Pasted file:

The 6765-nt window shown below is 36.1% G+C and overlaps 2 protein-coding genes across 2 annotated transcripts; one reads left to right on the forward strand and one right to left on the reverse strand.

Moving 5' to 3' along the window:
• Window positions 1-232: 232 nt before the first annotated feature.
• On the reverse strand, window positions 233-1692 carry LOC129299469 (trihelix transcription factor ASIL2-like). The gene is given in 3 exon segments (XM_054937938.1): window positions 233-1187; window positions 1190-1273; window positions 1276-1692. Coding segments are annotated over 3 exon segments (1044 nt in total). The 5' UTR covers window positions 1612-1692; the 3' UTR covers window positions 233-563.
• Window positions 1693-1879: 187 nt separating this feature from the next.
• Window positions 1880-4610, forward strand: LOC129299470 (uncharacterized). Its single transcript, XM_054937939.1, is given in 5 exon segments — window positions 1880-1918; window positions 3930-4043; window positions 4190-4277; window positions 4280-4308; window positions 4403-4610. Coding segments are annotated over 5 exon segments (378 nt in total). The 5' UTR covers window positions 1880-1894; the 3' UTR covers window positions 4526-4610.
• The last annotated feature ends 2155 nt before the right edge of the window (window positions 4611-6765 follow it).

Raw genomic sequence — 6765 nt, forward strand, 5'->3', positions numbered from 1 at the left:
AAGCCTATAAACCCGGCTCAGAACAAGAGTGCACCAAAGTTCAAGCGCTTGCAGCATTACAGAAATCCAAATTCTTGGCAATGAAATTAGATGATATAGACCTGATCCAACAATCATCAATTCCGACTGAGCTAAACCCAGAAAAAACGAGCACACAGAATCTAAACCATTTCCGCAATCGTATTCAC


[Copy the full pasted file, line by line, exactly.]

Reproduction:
The 6765-nt window shown below is 36.1% G+C and overlaps 2 protein-coding genes across 2 annotated transcripts; one reads left to right on the forward strand and one right to left on the reverse strand.

Moving 5' to 3' along the window:
• Window positions 1-232: 232 nt before the first annotated feature.
• On the reverse strand, window positions 233-1692 carry LOC129299469 (trihelix transcription factor ASIL2-like). The gene is given in 3 exon segments (XM_054937938.1): window positions 233-1187; window positions 1190-1273; window positions 1276-1692. Coding segments are annotated over 3 exon segments (1044 nt in total). The 5' UTR covers window positions 1612-1692; the 3' UTR covers window positions 233-563.
• Window positions 1693-1879: 187 nt separating this feature from the next.
• Window positions 1880-4610, forward strand: LOC129299470 (uncharacterized). Its single transcript, XM_054937939.1, is given in 5 exon segments — window positions 1880-1918; window positions 3930-4043; window positions 4190-4277; window positions 4280-4308; window positions 4403-4610. Coding segments are annotated over 5 exon segments (378 nt in total). The 5' UTR covers window positions 1880-1894; the 3' UTR covers window positions 4526-4610.
• The last annotated feature ends 2155 nt before the right edge of the window (window positions 4611-6765 follow it).

Raw genomic sequence — 6765 nt, forward strand, 5'->3', positions numbered from 1 at the left:
AAGCCTATAAACCCGGCTCAGAACAAGAGTGCACCAAAGTTCAAGCGCTTGCAGCATTACAGAAATCCAAATTCTTGGCAATGAAATTAGATGATATAGACCTGATCCAACAATCATCAATTCCGACTGAGCTAAACCCAGAAAAAACGAGCACACAGAATCTAAACCATTTCCGCAATCGTATTCAC